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Sunday, December 4, 2016

The Benefits of Reading-Aloud

In my role as Title I Director I help to oversee our important work with our students in mathematics and literacy.  We spend hours identifying the students who need interventions, collecting data to help us best serve their needs, and then assessing their growth based upon these interventions in order to measure our own success in helping our students learn. 
Students are offered strategies for close-reading and writing and they practice answering questions and searching for context clues.  But what about the pure joy of reading?
I recently attended a keynote presentation that featured a topic that mesmerized me.  Lester L. Laminack, Professor Emeritus from Western Carolina University, presented on his book, The Ultimate Read-Aloud Resource.  Professor Laminack shared many ideas throughout his presentation.  He cited the research.  He suggested new strategies.  But the most important thing that he did for us was sharing a simple story.  He just read-aloud from a picture book to a room filled with teachers.
The story he chose to read was a book entitled In November by Cynthia Rylant and illustrated by Jill Kastner.  Professor Laminack read us the story, and savored every word.  The large auditorium was so quiet that you could hear the flipping of every page.  It was a wonderful book and an even greater experience.  And his point was well-made.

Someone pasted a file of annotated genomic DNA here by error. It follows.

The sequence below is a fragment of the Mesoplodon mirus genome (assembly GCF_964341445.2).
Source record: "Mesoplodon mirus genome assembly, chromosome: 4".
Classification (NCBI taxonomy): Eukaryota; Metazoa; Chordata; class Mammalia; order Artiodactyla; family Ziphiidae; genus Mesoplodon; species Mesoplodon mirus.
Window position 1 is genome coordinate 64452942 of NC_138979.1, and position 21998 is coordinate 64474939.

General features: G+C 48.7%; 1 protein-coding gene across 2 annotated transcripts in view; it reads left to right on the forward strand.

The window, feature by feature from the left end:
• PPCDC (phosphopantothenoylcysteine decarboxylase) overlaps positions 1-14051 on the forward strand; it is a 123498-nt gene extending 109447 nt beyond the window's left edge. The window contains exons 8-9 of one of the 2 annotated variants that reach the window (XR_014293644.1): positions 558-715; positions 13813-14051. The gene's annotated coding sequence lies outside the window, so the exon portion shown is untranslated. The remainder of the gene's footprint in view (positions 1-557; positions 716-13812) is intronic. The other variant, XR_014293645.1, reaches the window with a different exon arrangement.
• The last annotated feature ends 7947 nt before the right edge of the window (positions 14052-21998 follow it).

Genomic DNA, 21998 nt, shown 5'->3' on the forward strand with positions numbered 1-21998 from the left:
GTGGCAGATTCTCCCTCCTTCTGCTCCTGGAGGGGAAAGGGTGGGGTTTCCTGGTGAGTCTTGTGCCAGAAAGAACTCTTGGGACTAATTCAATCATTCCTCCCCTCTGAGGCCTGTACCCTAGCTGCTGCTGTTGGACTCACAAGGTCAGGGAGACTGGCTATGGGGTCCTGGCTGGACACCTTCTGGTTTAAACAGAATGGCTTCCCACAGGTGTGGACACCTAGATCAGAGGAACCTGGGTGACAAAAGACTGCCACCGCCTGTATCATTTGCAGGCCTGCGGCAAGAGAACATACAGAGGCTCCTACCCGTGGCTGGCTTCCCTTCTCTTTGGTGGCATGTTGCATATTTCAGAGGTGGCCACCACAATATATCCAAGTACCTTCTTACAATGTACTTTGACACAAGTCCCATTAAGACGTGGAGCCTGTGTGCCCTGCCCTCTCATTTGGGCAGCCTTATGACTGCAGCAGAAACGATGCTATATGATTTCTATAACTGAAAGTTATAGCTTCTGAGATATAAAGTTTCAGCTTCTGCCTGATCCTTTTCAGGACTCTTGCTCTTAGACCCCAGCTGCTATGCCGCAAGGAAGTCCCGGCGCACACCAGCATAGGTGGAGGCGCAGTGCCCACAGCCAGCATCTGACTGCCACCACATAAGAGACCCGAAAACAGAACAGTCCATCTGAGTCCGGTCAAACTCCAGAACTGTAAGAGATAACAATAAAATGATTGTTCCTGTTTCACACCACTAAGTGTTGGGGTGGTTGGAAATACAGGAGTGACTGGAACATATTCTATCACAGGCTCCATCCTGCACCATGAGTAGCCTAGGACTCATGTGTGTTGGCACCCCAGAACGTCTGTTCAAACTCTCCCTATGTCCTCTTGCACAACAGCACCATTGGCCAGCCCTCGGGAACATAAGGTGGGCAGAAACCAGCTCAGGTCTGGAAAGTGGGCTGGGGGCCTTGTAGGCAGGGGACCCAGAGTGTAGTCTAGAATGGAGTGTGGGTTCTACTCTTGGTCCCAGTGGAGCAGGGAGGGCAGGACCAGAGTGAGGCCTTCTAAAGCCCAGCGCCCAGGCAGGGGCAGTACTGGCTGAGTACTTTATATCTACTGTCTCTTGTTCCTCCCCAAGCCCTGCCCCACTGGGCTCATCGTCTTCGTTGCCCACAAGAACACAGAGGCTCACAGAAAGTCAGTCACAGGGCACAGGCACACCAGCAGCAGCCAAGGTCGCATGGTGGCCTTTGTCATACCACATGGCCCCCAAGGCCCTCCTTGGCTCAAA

In The Ultimate Read-Aloud Resource, Laminack (2016) writes:
I hear the demands to raise scores in our schools.  I see the impact of the pressure to get more done in less time to meet standards.  And I wonder.  I wonder what we lose when we let go of those small moments…will we       lose the intense natural interest children bring to the worlds of their imagination? (p. 19)
With so many concerned with the “fake news” flooding social media and the picture books written solely to sell toys there has never been a more important time for us to share the great works of art with our students.  I encourage all parents to share the experience of reading-aloud with their children.  This could be in the form of reading a picture book at night or even just taking thirty seconds to share a great line from a novel, movie review, or historical biography.  
For the month of December I will be sharing via Twitter some of the greatest lines from the most amazing stories I have encountered and I encourage everyone in our school community to do the same.  I will use the Twitter hashtag #ReadNR and I hope that we can engage as a community to share those lines from anything that we are reading aloud to our children, encountering in our favorite novels, journals, or newspaper articles.  It could be a line from a picture book or the closing words of a short story.   If you are not on Twitter please email me the line, up to 140 characters, at pdaly@nrpsk12.org and I’ll be happy to post it for you.
My first tweet is from a story I first read in the third grade.  It’s a book with opening and closing lines I’ve committed to memory.  It’s a story I read as a child, and again as a young adult, a college student, a new teacher, and now to my children.  It’s a book that is filled with language that makes me excited about reading.  Here are the final lines of Charlotte’s Web.
“It is not often that someone comes along who is a true friend and a good writer. Charlotte was both.” - E.B. White #ReadNR

You can follow Dr. Daly on Twitter @nrschools

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